Thanks, Jeff, and good afternoon everyone. Today I’ll review our Q1 results, our capital allocation practice and our outlook for fiscal year ’23. We delivered $180 million of revenue in the first quarter, which decreased approximately 7% or $13 million over the prior year. This decrease was due to the advanced child tax credit being loaded onto Emerald Cards last year, causing a $17 million impact in the quarter. We also expect a similar impact in the second quarter, both of which were contemplated in our fiscal year 2023 outlook.

In addition, we had a $4 million negative revenue impact from our foreign exchange in our Australian and Canadian businesses. These declines were partially offset by growth at Wave and an increase in net average charge in our assisted business. Total operating expenses were approximately $389 million, an increase of approximately 6% or about $22 million, primarily due to higher compensation and technology-related expenses and partially offset by lower consulting and outsourced services.

We just completed our annual merit process, which contributed to the increased compensation expenses during the quarter. While field and corporate salary positions increased more than historical levels, Tax Pro compensation, which is our largest line item, is variable and fluctuates in line with return volumes.

EBITDA was a loss of $172 million, an increase of 24% or about $33 million. Interest expense was approximately $16 million, a decrease of about $7 million or 31%. Recall that last quarter we paid off the $500 million, 5.5% notes early, which will result in material savings as we issued new notes in June of 2021 at an interest rate of 2.5%.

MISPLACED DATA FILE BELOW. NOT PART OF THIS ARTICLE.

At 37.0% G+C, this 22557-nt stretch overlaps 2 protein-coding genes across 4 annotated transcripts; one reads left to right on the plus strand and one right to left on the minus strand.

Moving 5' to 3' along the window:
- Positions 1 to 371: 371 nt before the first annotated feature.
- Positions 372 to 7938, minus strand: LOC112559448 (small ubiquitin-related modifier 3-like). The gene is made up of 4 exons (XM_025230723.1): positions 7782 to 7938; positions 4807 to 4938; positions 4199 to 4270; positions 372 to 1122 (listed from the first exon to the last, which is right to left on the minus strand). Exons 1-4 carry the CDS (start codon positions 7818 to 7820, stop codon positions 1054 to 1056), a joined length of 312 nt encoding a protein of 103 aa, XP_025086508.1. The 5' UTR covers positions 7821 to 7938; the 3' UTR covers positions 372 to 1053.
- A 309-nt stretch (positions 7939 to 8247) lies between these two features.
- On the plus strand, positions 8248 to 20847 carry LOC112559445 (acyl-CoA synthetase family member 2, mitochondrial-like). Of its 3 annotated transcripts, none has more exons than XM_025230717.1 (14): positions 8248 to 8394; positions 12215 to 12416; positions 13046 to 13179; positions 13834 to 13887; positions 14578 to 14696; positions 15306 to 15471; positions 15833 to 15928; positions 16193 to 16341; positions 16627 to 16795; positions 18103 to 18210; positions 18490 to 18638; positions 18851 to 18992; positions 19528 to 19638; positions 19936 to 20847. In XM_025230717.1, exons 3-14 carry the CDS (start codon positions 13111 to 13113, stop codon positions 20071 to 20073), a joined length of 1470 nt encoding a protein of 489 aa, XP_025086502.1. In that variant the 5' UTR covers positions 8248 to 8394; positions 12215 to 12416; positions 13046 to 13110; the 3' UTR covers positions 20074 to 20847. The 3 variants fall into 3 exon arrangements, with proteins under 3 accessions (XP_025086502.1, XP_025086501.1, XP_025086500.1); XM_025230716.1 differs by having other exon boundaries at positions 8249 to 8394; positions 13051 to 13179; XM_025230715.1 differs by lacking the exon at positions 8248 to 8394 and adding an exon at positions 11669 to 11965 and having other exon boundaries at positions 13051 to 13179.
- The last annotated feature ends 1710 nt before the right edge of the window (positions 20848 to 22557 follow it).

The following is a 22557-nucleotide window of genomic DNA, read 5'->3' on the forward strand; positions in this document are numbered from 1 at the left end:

Given that we are in a rising interest rate environment, the borrowing cost on our line of credit will be impacted, but higher deposit rates on our cash balances are acting as a natural hedge. Pre-tax loss was $221 million compared to a loss of $197 million from the prior year, and our effective tax rate was 24.4% compared to 24% last year. Loss per share from continuing operations increased from $0.84 to $1.05, while adjusted loss per share from continuing operations increased from $0.78 to $0.99.

Turning to capital allocation, our practice remained strong. We repurchased 4.9 million shares for $220 million this quarter at an average price of $44.60. This equates to another 3% of shares outstanding and we now have repurchased approximately a third of our shares since 2016. We also paid out $0.29 dividend in October, which was an increase of 7% to last year and an increase of 45% since 2016.

In summary, we are reiterating our fiscal year 2023 outlook. As we have discussed, I am pleased with this guidance given the roll off of the child tax credit, the increase in our effective tax rate compared to last year, and the headwinds we are seeing in the foreign exchange rates. We continue to expect top line growth, EBITDA that outpaces revenue, and EPS that grows even faster.

In addition, we are confident in the longer-term target we provided in August of adjusted EPS growing double digits annually through fiscal year 2025. Overall, we’re off to a great start.

With that, I will now turn it back over to Jeff for some closing remarks.

Jeffrey J. Jones II — President and Chief Executive Officer